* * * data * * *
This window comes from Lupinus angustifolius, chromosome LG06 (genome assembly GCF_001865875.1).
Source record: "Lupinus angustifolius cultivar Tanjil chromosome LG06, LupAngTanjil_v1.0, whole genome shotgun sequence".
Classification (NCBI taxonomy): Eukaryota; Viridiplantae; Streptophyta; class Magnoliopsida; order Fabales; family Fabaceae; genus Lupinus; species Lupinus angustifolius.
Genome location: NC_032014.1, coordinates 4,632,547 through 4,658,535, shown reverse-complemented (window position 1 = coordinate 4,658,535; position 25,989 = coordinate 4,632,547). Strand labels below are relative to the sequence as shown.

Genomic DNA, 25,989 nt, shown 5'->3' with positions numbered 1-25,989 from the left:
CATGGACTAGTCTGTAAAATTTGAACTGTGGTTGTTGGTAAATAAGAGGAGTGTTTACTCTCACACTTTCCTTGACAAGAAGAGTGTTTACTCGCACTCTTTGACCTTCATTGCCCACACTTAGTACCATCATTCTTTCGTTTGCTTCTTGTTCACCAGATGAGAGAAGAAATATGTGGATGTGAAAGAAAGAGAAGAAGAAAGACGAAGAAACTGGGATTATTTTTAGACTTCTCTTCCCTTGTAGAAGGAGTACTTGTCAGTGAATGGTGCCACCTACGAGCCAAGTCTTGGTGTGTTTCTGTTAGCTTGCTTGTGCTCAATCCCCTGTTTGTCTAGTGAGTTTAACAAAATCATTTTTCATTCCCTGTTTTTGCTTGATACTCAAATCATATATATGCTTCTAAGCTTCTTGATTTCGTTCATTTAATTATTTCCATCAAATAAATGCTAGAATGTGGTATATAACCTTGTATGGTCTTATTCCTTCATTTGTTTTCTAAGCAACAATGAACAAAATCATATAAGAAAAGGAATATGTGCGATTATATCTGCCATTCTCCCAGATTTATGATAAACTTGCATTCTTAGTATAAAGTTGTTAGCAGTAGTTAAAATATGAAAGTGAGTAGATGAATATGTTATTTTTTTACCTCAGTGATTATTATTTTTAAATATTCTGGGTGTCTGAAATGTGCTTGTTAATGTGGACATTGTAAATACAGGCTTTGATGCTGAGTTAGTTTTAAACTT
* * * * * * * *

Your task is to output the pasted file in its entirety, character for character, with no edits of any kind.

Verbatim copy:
This window comes from Lupinus angustifolius, chromosome LG06 (genome assembly GCF_001865875.1).
Source record: "Lupinus angustifolius cultivar Tanjil chromosome LG06, LupAngTanjil_v1.0, whole genome shotgun sequence".
Classification (NCBI taxonomy): Eukaryota; Viridiplantae; Streptophyta; class Magnoliopsida; order Fabales; family Fabaceae; genus Lupinus; species Lupinus angustifolius.
Genome location: NC_032014.1, coordinates 4,632,547 through 4,658,535, shown reverse-complemented (window position 1 = coordinate 4,658,535; position 25,989 = coordinate 4,632,547). Strand labels below are relative to the sequence as shown.

Genomic DNA, 25,989 nt, shown 5'->3' with positions numbered 1-25,989 from the left:
CATGGACTAGTCTGTAAAATTTGAACTGTGGTTGTTGGTAAATAAGAGGAGTGTTTACTCTCACACTTTCCTTGACAAGAAGAGTGTTTACTCGCACTCTTTGACCTTCATTGCCCACACTTAGTACCATCATTCTTTCGTTTGCTTCTTGTTCACCAGATGAGAGAAGAAATATGTGGATGTGAAAGAAAGAGAAGAAGAAAGACGAAGAAACTGGGATTATTTTTAGACTTCTCTTCCCTTGTAGAAGGAGTACTTGTCAGTGAATGGTGCCACCTACGAGCCAAGTCTTGGTGTGTTTCTGTTAGCTTGCTTGTGCTCAATCCCCTGTTTGTCTAGTGAGTTTAACAAAATCATTTTTCATTCCCTGTTTTTGCTTGATACTCAAATCATATATATGCTTCTAAGCTTCTTGATTTCGTTCATTTAATTATTTCCATCAAATAAATGCTAGAATGTGGTATATAACCTTGTATGGTCTTATTCCTTCATTTGTTTTCTAAGCAACAATGAACAAAATCATATAAGAAAAGGAATATGTGCGATTATATCTGCCATTCTCCCAGATTTATGATAAACTTGCATTCTTAGTATAAAGTTGTTAGCAGTAGTTAAAATATGAAAGTGAGTAGATGAATATGTTATTTTTTTACCTCAGTGATTATTATTTTTAAATATTCTGGGTGTCTGAAATGTGCTTGTTAATGTGGACATTGTAAATACAGGCTTTGATGCTGAGTTAGTTTTAAACTT